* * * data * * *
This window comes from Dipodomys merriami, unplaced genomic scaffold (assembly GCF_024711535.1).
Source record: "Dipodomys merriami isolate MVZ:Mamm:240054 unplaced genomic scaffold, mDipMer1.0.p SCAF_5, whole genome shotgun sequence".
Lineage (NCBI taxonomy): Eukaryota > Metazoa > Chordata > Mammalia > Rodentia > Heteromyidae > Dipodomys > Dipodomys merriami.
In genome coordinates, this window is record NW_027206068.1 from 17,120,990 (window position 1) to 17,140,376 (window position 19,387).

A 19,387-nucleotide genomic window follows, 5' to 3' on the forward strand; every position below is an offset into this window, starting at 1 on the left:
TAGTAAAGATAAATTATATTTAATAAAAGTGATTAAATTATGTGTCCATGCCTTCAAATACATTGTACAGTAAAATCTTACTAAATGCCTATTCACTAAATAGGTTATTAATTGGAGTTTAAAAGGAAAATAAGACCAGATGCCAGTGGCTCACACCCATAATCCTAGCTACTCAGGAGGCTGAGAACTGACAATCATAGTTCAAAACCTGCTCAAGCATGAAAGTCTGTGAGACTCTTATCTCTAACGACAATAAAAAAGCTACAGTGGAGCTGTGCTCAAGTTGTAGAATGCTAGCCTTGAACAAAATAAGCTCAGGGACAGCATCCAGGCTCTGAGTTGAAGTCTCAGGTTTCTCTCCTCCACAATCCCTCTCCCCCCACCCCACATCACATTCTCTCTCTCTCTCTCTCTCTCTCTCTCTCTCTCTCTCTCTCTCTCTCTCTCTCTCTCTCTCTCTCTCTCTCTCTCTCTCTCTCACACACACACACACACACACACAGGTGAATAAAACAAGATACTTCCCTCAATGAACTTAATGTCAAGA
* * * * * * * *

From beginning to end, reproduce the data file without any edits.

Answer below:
This window comes from Dipodomys merriami, unplaced genomic scaffold (assembly GCF_024711535.1).
Source record: "Dipodomys merriami isolate MVZ:Mamm:240054 unplaced genomic scaffold, mDipMer1.0.p SCAF_5, whole genome shotgun sequence".
Lineage (NCBI taxonomy): Eukaryota > Metazoa > Chordata > Mammalia > Rodentia > Heteromyidae > Dipodomys > Dipodomys merriami.
In genome coordinates, this window is record NW_027206068.1 from 17,120,990 (window position 1) to 17,140,376 (window position 19,387).

A 19,387-nucleotide genomic window follows, 5' to 3' on the forward strand; every position below is an offset into this window, starting at 1 on the left:
TAGTAAAGATAAATTATATTTAATAAAAGTGATTAAATTATGTGTCCATGCCTTCAAATACATTGTACAGTAAAATCTTACTAAATGCCTATTCACTAAATAGGTTATTAATTGGAGTTTAAAAGGAAAATAAGACCAGATGCCAGTGGCTCACACCCATAATCCTAGCTACTCAGGAGGCTGAGAACTGACAATCATAGTTCAAAACCTGCTCAAGCATGAAAGTCTGTGAGACTCTTATCTCTAACGACAATAAAAAAGCTACAGTGGAGCTGTGCTCAAGTTGTAGAATGCTAGCCTTGAACAAAATAAGCTCAGGGACAGCATCCAGGCTCTGAGTTGAAGTCTCAGGTTTCTCTCCTCCACAATCCCTCTCCCCCCACCCCACATCACATTCTCTCTCTCTCTCTCTCTCTCTCTCTCTCTCTCTCTCTCTCTCTCTCTCTCTCTCTCTCTCTCTCTCTCTCTCTCTCTCTCTCACACACACACACACACACACACAGGTGAATAAAACAAGATACTTCCCTCAATGAACTTAATGTCAAGA